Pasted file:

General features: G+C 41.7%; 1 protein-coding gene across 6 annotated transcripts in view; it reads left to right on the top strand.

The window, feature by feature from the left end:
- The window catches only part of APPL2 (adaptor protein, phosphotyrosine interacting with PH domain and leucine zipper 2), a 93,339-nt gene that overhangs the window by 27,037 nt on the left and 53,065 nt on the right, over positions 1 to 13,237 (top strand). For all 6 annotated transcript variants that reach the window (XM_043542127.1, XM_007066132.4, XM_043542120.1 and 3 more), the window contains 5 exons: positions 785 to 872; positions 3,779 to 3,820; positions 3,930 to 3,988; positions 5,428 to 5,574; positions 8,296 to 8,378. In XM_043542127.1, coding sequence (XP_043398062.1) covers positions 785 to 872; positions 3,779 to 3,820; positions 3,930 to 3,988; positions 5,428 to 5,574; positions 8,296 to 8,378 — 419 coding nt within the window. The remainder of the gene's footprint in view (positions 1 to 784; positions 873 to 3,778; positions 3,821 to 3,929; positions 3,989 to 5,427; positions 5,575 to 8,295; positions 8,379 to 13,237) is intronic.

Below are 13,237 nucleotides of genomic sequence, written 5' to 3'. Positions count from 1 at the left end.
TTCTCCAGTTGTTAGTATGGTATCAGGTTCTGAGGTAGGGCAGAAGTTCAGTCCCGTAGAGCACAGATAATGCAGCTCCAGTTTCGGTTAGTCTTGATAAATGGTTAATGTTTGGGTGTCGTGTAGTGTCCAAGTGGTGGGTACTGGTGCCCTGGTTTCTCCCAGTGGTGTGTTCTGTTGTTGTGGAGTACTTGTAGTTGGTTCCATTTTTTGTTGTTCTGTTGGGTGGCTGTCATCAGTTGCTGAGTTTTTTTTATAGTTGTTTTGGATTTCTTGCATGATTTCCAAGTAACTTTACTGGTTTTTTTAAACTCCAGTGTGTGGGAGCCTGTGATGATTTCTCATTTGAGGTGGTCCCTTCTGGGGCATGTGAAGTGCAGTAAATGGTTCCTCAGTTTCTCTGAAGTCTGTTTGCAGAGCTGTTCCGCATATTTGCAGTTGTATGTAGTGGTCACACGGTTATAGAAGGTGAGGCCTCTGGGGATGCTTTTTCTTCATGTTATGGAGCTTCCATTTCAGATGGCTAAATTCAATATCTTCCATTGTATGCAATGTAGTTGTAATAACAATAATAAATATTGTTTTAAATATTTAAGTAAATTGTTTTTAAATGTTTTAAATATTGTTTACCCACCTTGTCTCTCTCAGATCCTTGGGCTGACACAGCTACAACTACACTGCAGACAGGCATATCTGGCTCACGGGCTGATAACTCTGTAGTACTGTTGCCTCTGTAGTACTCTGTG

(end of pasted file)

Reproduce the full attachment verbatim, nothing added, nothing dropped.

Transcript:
General features: G+C 41.7%; 1 protein-coding gene across 6 annotated transcripts in view; it reads left to right on the top strand.

The window, feature by feature from the left end:
- The window catches only part of APPL2 (adaptor protein, phosphotyrosine interacting with PH domain and leucine zipper 2), a 93,339-nt gene that overhangs the window by 27,037 nt on the left and 53,065 nt on the right, over positions 1 to 13,237 (top strand). For all 6 annotated transcript variants that reach the window (XM_043542127.1, XM_007066132.4, XM_043542120.1 and 3 more), the window contains 5 exons: positions 785 to 872; positions 3,779 to 3,820; positions 3,930 to 3,988; positions 5,428 to 5,574; positions 8,296 to 8,378. In XM_043542127.1, coding sequence (XP_043398062.1) covers positions 785 to 872; positions 3,779 to 3,820; positions 3,930 to 3,988; positions 5,428 to 5,574; positions 8,296 to 8,378 — 419 coding nt within the window. The remainder of the gene's footprint in view (positions 1 to 784; positions 873 to 3,778; positions 3,821 to 3,929; positions 3,989 to 5,427; positions 5,575 to 8,295; positions 8,379 to 13,237) is intronic.

Below are 13,237 nucleotides of genomic sequence, written 5' to 3'. Positions count from 1 at the left end.
TTCTCCAGTTGTTAGTATGGTATCAGGTTCTGAGGTAGGGCAGAAGTTCAGTCCCGTAGAGCACAGATAATGCAGCTCCAGTTTCGGTTAGTCTTGATAAATGGTTAATGTTTGGGTGTCGTGTAGTGTCCAAGTGGTGGGTACTGGTGCCCTGGTTTCTCCCAGTGGTGTGTTCTGTTGTTGTGGAGTACTTGTAGTTGGTTCCATTTTTTGTTGTTCTGTTGGGTGGCTGTCATCAGTTGCTGAGTTTTTTTTATAGTTGTTTTGGATTTCTTGCATGATTTCCAAGTAACTTTACTGGTTTTTTTAAACTCCAGTGTGTGGGAGCCTGTGATGATTTCTCATTTGAGGTGGTCCCTTCTGGGGCATGTGAAGTGCAGTAAATGGTTCCTCAGTTTCTCTGAAGTCTGTTTGCAGAGCTGTTCCGCATATTTGCAGTTGTATGTAGTGGTCACACGGTTATAGAAGGTGAGGCCTCTGGGGATGCTTTTTCTTCATGTTATGGAGCTTCCATTTCAGATGGCTAAATTCAATATCTTCCATTGTATGCAATGTAGTTGTAATAACAATAATAAATATTGTTTTAAATATTTAAGTAAATTGTTTTTAAATGTTTTAAATATTGTTTACCCACCTTGTCTCTCTCAGATCCTTGGGCTGACACAGCTACAACTACACTGCAGACAGGCATATCTGGCTCACGGGCTGATAACTCTGTAGTACTGTTGCCTCTGTAGTACTCTGTG